sales point. There are still far more pictures of women than men; this
is traditional, but it also reflects the buyers' tastes.
Moscow Farmers' Market
The Farmers' Market has become a popular Moscow tradition since
it was first established in 1977. The Saturday morning event celebrates
local farmers, artists, craftspeople and musicians by providing them with
an opportunity to interact directly with the community and its visitors.
Highlights include fresh produce, meat, delicious Moscowmade baked goods,
healthy nursery plants, beautiful flowers and quality handmade crafts.
The market is located downtown in Friendship Square next to the Moscow
Hotel. It is held each Saturday, May through October, from 8:00 a.m. -
noon. Local musicians perform from 9:30 - 11:30 a.m. each week. Click
here for 2004 music schedule!
Fresh Aire Concert Series
Local musicians are featured at MAC's free outdoor summer concert
series. A variety of programs including classical, jazz, blue grass, Celtic
and folk music are presented every Thursday evening from 6:30 - 7:30 p.m.
in East City Park. Music lovers are encouraged to bring a blanket and
a picnic dinner. Click here for 2004 concert schedule!
Moscow Arts Commission Band
The MAC Band organizes in late spring and rehearses and performs
once a week during the summer at venues such as the Farmers' Market and
Fresh Aire Concert Series. Participation is open to musicians of all ages.
Click here for more information.
Moscow Arts Commission Youth Choir
This delightful choir is open to all children in grades 3 - 6.
The young singers perform for special community events, for area nursing
Moscows and schools. The highlight of the year is participation in a holiday
concert with the University of Idaho Jazz Choir. Auditions are held twice
during the school year. Click here for more information.
Young People's Arts Festival
Twice a year, MAC organizes a full day of creative workshops for elementary
school children in grades 1 - 6. Local artists in the visual, performing
and literary arts teach a variety of classes that range from dance and
drama to painting and woodworking. Click here for more information.
MAC is consistently involved in innovative arts education partnerships
with entities such as the Moscow School District and the University of
Idaho. Our goal is to help provide additional exposure to the arts to
teachers and students and to see that it maintains a meaningful presence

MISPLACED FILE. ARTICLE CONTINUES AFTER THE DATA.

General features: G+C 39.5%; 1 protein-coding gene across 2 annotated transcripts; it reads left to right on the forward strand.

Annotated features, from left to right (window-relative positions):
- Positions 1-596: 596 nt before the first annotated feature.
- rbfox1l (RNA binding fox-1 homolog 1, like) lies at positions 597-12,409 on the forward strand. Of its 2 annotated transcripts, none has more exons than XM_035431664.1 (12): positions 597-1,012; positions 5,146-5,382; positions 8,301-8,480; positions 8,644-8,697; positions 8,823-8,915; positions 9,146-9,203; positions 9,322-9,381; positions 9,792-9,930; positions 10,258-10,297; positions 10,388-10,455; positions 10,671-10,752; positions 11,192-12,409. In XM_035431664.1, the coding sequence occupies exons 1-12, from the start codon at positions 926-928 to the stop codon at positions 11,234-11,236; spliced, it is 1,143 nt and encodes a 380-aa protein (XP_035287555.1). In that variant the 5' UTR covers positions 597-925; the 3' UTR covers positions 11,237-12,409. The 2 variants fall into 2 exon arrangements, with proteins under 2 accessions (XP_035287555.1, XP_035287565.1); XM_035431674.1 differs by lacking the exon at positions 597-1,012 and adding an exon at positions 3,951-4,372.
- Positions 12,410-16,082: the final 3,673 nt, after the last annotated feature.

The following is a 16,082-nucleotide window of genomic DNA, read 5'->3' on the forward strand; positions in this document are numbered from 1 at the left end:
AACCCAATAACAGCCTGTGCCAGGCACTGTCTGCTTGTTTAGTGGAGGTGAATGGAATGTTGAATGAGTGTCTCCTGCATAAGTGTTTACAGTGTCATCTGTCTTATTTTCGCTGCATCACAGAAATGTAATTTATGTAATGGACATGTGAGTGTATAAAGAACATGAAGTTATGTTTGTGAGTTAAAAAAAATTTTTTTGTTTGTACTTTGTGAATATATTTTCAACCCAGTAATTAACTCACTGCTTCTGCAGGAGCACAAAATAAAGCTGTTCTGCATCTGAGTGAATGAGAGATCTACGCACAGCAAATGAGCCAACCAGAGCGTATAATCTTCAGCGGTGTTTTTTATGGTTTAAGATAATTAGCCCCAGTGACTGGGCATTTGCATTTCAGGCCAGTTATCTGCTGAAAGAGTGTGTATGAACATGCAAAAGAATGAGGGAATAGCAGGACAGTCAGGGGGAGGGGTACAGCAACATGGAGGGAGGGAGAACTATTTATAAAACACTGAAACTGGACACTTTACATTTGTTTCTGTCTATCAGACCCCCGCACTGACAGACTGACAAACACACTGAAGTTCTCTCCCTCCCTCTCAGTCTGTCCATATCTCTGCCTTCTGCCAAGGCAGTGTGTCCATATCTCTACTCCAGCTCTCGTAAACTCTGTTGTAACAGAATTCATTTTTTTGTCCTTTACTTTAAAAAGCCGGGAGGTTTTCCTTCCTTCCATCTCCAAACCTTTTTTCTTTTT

in the curriculum.
Third Street Gallery
The Third Street Gallery is located on the second and third floors of
Moscow's beautifully renovated and historic City Hall. MAC exhibits the
works of local and regional artists for the enjoyment of residents and
visitors to the communit. Moscow City Hall is located at 206 East Third
Street. Gallery hours are 8:00 a.m. - 5:00 p.m., Monday through Friday.
Click here for gallery schedule. Click here for more information.
Mayor's Awards in the Arts
Awards are presented biennially by the Mayor to area individuals for their
contributions to excellence in the arts; including those in the business,
community and education sectors. Nominations are accepted in the spring
of the award year.
Tretyakov Art Gallery II
The permanent exhibition"Art of the XXth Century" displays a
rich collection of Russian paintings. From Abstraction to Soviet Propaganda
paintings, you can see here world wide known Masterpieces as the 'White
square on white' by the suprematist Kasimir Malevich, or the warm 'Improvisations'
by the expressionist abstract Wassily Kandinsky.
As you visit the different halls of the gallery, you walk through colors,
and at the same time through the century.
Pushkin Fine Art Museum (Pushkinskiy musey)
The richest Western art and antiquities collection in Moscow.
On the first floor there are famous European sculptures. On the second
floor is one of the best collection of impressionists: Cezanne, Monet,
Van Gogh, Gauguin, Matisse, Picasso, Deren, Marke, Vlamink. There are
always only a few people in the museum.
The collection is so complete because hundreds of pieces of art were taken
from Germany by the Red Army after WW2. After several world debates concerning
their restitution the Russian Duma officialy registered the pieces of
art as 'property of the Russian State'.
In the beginning of the 90s Brener, a Russian contemporary artist (the
one who painted "$" sign on Malevich's picture in Amsterdam
-see on the right column) went to the second floor, stood in front of
Van Gogh's paintings, looked at them for some time and then defecated
- to express how much touched he was by the master's art.
Address: Volhonka street #12, tel. (095) 203-9578. Area: Arbat & Kropotkinskaya,
metro Kropotkinskaya (red). Open: tue-sun 10.00-18.30
Art academy of Russia
Prechistenka street,21 phone:201-37-04 Opens every day from 12 to 20,
except Monday, Tuesday.
Central house of painter
Krymskii val, 10 phone:238-13-78
Culture foundation of Russia
Karla Marksa street, 15a Opens every day from 12 to 18, except Monday.
Kuzneckii most street, 20 phone:928-18-44 Opens every day from 12 to 19,
Moscow house of painter
Kuzneckii most street, 11 phone:925-42-64 Opens every day from 12 to 19,
Painters union of Russia
Tverskaya street,25 phone:299-22-89 Opens every day from 13 to 20, except
Palace of youth
Komsomolxskii distict, 28 phone:245-84-39 Opens every day from 12 to 20,
Gogolevskii avenue,8 phone:290-41-88 Opens every day from 12 to 18, except
Volhonka street, 12; phone:203-69-74, 203-95-78 Opens every day from 10
to 18, except Monday.
Manejnaya square phone:202-93-04 Opens every day from 11 to 17, except
Tretyakov's state gallery Lavrushinskii lane,10; phone:231-13-62 Opens
every day from 10 to 19, except Monday.